ART & DESIGN

Paula Wallace’s Miami Most Wanted

Savannah College of Art and Design’s founder and president reveals what she desires from the fairs in Miami Beach.


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1

Lauren Clay, LVL3 Gallery, at Untitled Art

Lauren Clay’s monumental marbleized wall is straight ahead as you enter Untitled Art. Positioned against the wall, her sculptural works embody sinuous energy, as well as the balance and tension of yoga. Lauren is an alumna of SCAD, and you can’t miss her prime location at Untitled.

2

Andrés Bedoya, Gonzalez Y Gonzalez Gallery, at Untitled Art

The Peruvian gallery Gonzalez Y Gonzalez has four works by Bolivian artist Andrés Bedoya. One of them is this untitled sculpture, which features hundreds of handmade nails puncturing a leather hide, to represent his own painful suffering after his mother passed away. A shroud for the dead and a constant reminder of loss, the sculpture conveys a powerful, exquisite sadness and still beauty.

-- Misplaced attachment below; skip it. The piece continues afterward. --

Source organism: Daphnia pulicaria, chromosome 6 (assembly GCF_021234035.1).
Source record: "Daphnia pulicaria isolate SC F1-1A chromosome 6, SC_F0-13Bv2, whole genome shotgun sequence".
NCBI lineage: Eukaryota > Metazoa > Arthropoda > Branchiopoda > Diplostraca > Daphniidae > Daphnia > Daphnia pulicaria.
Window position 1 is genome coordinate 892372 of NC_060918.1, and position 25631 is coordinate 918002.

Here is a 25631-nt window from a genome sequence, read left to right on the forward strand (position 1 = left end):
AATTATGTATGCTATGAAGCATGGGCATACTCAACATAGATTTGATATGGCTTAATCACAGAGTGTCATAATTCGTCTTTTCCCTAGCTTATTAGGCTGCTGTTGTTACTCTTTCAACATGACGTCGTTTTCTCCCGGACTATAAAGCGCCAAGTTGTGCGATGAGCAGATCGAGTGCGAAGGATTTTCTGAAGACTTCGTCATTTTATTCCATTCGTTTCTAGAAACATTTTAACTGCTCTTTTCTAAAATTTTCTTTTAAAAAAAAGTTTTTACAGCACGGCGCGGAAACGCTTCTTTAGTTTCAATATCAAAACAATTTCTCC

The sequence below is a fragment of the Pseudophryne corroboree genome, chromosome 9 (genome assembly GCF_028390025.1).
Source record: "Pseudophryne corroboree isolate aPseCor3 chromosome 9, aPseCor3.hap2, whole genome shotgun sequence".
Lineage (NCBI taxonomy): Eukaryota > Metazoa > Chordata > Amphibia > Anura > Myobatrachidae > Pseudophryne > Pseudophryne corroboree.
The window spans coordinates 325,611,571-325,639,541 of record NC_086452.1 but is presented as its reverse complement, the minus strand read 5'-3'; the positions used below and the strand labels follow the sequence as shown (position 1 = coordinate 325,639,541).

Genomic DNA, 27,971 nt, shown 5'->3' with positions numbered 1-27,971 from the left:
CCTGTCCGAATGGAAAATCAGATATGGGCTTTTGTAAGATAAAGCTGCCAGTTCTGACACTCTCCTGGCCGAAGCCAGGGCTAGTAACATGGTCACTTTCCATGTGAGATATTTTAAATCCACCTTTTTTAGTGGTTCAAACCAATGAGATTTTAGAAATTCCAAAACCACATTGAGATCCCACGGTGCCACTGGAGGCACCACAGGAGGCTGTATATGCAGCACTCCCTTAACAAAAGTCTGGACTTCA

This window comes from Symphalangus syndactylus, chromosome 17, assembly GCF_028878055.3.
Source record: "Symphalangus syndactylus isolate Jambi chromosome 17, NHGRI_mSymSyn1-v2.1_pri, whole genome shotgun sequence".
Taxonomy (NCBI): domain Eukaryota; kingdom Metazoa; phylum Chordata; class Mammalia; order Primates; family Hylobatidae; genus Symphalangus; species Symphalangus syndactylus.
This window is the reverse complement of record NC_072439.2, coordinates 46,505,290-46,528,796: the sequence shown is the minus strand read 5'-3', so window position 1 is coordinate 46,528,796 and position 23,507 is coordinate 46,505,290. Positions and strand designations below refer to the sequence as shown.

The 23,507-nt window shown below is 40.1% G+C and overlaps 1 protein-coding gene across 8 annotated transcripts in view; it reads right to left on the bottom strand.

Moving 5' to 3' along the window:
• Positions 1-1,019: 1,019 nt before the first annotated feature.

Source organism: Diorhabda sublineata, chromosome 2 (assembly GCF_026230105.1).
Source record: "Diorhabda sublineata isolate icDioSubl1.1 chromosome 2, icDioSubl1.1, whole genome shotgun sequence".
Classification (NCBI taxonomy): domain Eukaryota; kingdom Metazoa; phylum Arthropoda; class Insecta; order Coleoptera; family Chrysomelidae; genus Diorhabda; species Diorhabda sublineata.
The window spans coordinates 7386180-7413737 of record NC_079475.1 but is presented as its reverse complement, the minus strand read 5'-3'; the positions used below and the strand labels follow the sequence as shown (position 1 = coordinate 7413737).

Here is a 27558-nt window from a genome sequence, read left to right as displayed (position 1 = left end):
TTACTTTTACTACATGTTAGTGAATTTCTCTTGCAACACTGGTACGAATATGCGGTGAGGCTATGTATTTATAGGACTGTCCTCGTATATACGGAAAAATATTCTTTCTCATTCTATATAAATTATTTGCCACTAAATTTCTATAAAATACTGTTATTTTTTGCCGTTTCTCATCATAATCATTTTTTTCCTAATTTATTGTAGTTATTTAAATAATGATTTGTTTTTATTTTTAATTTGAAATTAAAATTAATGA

3

Joris van de Moortel’s “Rotten Sun,” Denis Gardarin Gallery, at Untitled Art

The Belgian artist employs glowing neon to attract, but not dominate, your attention. His work is at once showy and understated. Van de Moortel uses recycled bits of musical equipment and stage parts to recall the improvisation of his own musical performances. I like to think of his installation work as a residual effect of his performances, but more enduring.

4

Jean Prouvé’s “4×4 Demountable military shelter, 1939,” at Design Miami

“4 x 4” is a powerful testament to the timelessness of well-considered micro-architecture. The sophistication and innovation Prouvé brought to this tiny shelter are evident in the diagonal wood paneling, gently curved roofline, and side-sliding windows. The marks of age only add character. “4×4” would make an appealing refuge even today—Prouvé elevated what might have been purely functional into classically sublime.

5

Karl Lagerfeld’s “Gone with the Wind,” Galerie Gmurzynska, at Art Basel Miami Beach

The fuchsia pigment of Karl Lagerfeld’s 1996 photograph “Gone with the Wind” jazzes up the classic burning-of-Atlanta scene from the titular film. The hero has a chivalrous pose and the heroine bravely keeps her chin up, even under trying conditions. A collection of Lagerfeld works at Galerie Gmurzynska greets visitors to Art Basel, along with a glass table by Zaha Hadid.